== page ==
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For Rent: The Apartment Manager Series by…

For Rent: The Apartment Manager Series

by Erin Huss

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So you're an apartment manager and you blog about your experiences.

What's the logical next step? Writing a story about an apartment manager, of course. Heck, why not be ambitious and aim for a whole series of books? As Erin Huss, owner of The Apartment Manager's Blog, says on her Goodreads page, "I have a lot of inspiration right at my fingertips." Her blog contains many mildly humorous anecdotes, so I was expecting a similarly light style; this is the kind of fiction that's easy to pick up and keep track of.

What's it about?

Cambria Clyne is about to be evicted from her apartment. She has a young daughter, debts and no job, so her life can only get better. Right?

Having applied for jobs as a phone sex operator and burger flipper, Cambria pins her hopes on one final interview. Becoming an apartment manager sounds simple enough, though the outgoing apartment manager seems very keen to leave (a fact that escapes our erstwhile heroine, who's too busy spluttering through Joyce's nicotine fog to insist that the outgoing manager should actually offer her some training besides 'don't go in the third courtyard - ever').

'It was clear this was a ship of fools, and I was the captain, janitor, psychologist and cruise director.'

Almost immediately, Cambria realises that she may have taken on more than she can handle, but refuses to be fazed by her own ignorance, the maintenance man's incompetence or the tenants' myriad 'quirks'. She will keep her job and she will solve the sudden crime wave afflicting the previously staid apartments, even if half the residents are threatening to leave and the other half are mad. After all, she's out of options. Unless baby-daddy Tom wants to throw a lifeboat out of the FriendZone...

What's it like?

Imagine Stephanie Plum retired from bounty hunting to become an apartment manager. As Cambria herself explains, 'running toward mediocrity felt more natural', and 'I had a habit of sprinting to the absolute worst possible conclusion, and then sticking to it, unable to let go even if I wanted to, hostage to an exaggerated mind and the continual "what ifs".' Like Plum, she has car troubles ('If someone stole my car, I'd be...Who was I kidding? No one would steal my car.'), man troubles ('I couldn't tell if he was flirty-teasing or insult-teasing. Should I be upset or aroused?') and finds it impossible to keep away from danger.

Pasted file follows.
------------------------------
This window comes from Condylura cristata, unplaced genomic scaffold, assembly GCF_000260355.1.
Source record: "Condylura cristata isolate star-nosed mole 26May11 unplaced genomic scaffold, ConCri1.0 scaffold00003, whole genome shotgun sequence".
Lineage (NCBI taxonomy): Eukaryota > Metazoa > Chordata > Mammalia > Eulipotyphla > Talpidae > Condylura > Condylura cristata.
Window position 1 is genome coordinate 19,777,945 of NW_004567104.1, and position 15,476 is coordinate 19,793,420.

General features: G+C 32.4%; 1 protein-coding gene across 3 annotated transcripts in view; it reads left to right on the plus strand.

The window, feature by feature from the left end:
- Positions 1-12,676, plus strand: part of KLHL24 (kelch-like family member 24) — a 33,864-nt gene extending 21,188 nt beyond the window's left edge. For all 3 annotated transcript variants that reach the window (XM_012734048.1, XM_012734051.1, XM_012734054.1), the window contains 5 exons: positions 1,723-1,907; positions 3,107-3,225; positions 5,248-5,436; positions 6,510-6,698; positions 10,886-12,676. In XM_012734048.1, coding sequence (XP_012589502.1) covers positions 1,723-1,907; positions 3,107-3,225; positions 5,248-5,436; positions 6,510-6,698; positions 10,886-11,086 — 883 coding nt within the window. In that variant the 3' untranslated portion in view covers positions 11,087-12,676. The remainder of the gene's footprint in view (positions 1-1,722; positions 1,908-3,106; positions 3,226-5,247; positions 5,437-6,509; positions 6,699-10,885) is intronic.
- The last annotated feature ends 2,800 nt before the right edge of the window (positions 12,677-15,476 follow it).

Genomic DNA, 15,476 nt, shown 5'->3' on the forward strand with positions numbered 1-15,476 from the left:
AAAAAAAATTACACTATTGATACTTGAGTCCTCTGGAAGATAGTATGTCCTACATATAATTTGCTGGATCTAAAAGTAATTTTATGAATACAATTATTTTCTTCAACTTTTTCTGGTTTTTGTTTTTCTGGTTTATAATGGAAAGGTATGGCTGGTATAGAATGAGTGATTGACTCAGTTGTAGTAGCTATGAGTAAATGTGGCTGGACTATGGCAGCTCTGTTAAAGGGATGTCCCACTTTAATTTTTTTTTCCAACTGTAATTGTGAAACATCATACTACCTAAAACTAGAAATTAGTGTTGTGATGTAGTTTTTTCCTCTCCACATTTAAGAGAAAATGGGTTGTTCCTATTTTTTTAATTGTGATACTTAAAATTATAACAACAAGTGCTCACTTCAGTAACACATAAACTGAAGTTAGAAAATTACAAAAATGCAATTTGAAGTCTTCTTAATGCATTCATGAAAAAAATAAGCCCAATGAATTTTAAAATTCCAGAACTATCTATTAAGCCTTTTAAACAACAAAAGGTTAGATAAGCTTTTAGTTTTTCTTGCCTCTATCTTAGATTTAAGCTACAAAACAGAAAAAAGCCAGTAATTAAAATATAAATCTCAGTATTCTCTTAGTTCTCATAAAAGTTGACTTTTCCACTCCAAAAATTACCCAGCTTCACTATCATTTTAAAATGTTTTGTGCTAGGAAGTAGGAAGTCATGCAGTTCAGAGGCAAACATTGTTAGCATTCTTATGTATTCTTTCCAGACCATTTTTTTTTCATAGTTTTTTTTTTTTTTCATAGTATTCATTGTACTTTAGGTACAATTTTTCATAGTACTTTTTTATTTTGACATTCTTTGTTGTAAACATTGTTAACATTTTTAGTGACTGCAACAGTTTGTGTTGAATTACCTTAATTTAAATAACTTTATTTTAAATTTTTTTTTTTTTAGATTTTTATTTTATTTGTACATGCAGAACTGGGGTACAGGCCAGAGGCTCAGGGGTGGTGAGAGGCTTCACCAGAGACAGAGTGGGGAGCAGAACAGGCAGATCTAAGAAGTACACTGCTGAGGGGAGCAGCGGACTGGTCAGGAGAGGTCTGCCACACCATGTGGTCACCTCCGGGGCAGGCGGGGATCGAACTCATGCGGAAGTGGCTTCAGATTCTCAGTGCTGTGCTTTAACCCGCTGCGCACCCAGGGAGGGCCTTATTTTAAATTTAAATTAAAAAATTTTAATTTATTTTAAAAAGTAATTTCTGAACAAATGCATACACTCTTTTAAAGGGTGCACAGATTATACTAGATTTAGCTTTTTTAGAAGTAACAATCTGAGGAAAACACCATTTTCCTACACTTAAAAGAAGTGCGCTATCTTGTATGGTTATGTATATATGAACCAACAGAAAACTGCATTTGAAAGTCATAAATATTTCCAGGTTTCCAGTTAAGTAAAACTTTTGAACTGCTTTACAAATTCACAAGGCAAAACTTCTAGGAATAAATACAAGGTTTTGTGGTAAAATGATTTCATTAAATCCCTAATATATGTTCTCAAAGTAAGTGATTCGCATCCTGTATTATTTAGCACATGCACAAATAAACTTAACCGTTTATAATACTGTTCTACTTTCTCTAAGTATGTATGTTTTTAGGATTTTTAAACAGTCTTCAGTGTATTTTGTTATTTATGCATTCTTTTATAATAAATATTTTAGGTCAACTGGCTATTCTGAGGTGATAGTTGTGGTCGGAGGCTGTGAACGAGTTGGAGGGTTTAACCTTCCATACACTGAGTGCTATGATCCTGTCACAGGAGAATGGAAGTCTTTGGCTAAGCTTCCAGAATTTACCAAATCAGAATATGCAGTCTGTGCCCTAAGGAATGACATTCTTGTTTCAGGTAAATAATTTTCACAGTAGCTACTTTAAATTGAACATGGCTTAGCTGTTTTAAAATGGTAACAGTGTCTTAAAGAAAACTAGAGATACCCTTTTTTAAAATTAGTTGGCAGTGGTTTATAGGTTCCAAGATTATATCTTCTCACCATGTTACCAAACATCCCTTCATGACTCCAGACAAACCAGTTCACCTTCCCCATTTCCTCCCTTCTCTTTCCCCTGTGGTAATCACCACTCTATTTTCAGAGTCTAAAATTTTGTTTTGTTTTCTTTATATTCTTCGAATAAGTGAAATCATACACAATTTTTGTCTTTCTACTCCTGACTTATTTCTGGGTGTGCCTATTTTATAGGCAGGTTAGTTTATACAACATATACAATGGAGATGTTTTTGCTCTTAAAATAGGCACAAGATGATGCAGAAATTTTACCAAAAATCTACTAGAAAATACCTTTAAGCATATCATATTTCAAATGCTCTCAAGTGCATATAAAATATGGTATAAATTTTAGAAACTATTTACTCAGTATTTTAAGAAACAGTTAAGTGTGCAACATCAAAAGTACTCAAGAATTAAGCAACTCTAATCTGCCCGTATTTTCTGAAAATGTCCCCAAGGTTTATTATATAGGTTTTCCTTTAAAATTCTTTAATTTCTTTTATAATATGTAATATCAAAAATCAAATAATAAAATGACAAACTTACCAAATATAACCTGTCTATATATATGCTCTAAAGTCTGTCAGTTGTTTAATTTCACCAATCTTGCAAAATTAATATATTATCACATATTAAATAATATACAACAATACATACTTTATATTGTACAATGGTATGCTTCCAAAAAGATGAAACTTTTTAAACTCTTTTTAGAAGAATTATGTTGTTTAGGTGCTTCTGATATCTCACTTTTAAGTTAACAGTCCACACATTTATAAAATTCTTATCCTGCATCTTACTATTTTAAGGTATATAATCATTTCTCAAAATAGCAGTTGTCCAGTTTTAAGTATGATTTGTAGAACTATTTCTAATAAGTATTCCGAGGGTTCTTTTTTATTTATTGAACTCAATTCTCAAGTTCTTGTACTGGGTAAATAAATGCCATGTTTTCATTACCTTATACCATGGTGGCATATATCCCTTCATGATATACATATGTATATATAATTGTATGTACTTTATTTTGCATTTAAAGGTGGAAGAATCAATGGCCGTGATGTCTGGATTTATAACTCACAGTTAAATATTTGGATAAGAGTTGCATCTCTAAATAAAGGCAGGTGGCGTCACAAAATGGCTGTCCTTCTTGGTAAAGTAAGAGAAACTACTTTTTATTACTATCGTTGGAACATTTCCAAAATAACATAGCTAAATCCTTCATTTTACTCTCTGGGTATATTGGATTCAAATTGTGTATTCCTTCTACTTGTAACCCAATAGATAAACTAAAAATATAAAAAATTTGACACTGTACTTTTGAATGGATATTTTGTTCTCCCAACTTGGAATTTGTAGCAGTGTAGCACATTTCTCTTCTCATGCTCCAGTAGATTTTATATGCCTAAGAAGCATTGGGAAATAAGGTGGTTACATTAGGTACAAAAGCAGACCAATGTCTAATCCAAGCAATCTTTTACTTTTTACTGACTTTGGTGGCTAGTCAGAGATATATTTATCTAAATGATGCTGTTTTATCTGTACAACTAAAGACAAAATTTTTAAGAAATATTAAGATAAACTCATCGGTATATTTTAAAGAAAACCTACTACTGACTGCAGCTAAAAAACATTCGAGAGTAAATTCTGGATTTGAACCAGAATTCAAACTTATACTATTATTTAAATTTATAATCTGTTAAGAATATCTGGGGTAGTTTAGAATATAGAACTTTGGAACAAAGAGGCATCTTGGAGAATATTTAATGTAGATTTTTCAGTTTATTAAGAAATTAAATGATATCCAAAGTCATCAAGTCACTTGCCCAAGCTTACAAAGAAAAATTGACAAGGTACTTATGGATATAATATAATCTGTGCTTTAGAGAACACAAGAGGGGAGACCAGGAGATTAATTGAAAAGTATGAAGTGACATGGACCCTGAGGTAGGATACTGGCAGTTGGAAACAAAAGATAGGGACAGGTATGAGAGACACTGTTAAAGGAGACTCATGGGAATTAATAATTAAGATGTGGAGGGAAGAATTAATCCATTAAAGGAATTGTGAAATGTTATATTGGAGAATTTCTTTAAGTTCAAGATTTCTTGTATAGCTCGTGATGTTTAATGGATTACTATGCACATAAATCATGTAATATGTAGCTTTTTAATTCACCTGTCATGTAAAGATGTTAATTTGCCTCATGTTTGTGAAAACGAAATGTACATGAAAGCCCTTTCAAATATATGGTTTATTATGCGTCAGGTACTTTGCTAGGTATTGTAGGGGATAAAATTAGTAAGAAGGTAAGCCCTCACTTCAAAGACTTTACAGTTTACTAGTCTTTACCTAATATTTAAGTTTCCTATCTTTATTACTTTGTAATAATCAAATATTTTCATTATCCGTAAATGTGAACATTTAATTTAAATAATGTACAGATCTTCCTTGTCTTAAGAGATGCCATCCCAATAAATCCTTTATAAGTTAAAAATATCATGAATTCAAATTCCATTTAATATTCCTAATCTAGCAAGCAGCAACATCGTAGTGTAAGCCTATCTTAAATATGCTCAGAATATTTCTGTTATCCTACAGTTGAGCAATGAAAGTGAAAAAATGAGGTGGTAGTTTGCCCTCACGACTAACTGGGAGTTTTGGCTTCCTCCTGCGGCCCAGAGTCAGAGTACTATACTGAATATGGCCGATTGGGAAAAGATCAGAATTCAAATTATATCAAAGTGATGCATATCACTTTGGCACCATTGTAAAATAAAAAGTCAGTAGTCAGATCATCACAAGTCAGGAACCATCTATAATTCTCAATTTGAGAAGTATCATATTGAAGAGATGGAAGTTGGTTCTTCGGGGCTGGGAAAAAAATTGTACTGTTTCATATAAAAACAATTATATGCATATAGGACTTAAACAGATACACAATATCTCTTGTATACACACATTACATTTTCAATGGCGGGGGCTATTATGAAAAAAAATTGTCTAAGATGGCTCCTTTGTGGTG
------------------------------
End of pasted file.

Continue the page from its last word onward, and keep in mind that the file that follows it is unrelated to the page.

The odd tenants are mildly entertaining, though it's Cambria's interactions with them that provide the real 'meat' of the comedy. For instance, the gossipy nature of communal living becomes abundantly clear when Cambria finds herself accused of not just her usual sins (not being Joyce, allowing crime to occur), but of having a threesome with two elderly residents (possibly the most entertaining moment in the whole book).

The storyline is relatively engaging for most of the book; there're plenty of hints that Cambria has taken on more than she signed up for and then there's a genuine question mark surrounding who is causing all the 'crime'. Unfortunately, the ending is a little weak and seems to exist purely to create a set-up for what will (presumably) be the next book in the series. So far Huss has opted to pen a novella prequel and what appears to be some kind of featurette focusing on rent collection, but the branding strongly implies there's a second novel planned at some stage, as does the ending of 'For Rent'.

At the close of the storyline (which, incidentally, never explains why residents' cars were being targeted (thereby drawing attention to more substantial crimes!) or how exactly a key incident occurred), we're treated to an epilogue that exists largely to introduce the idea of one character plotting revenge against Cambria. It really annoys me when authors do this. Trust your own writing. If you wrote a good enough book, people will want to read the next in the series because they like your style, rather than because you've introduced a clanger of a cliffhanger to drum up sales.

Final thoughts

This was easy to read and intriguing enough to keep me reading until 2am one night, but for all its similarities to Janet Evanovich's novels (Cambria is even torn between two men, one 'safe', one toe-curlingly sexy but a bit more dangerous), the weak ending left me feeling underwhelmed and I really didn't appreciate the lead-in to book two. There's definitely an audience for this lightly humorous mystery, but I think I'm going to stick with Stephanie Plum when I want to read about a plucky-but-slightly-daft heroine sticking her nose into dangerous waters.

Thanks to Librarything Early Reviewers for providing me with a free copy of this ebook in exchange for an honest review. ( )
  brokenangelkisses | Sep 14, 2016 |
I really enjoyed this book. I liked Cambria's quirky personality and the fact that she seems to get things figured out even though everything is falling apart around her. She uses humor to get through her seemingly daily crises and all her hard work and perseverance is finally rewarded. Definitely worth reading and I'm looking forward to more books by Erin Huss. ( )
  TammiKroeger | Sep 12, 2016 |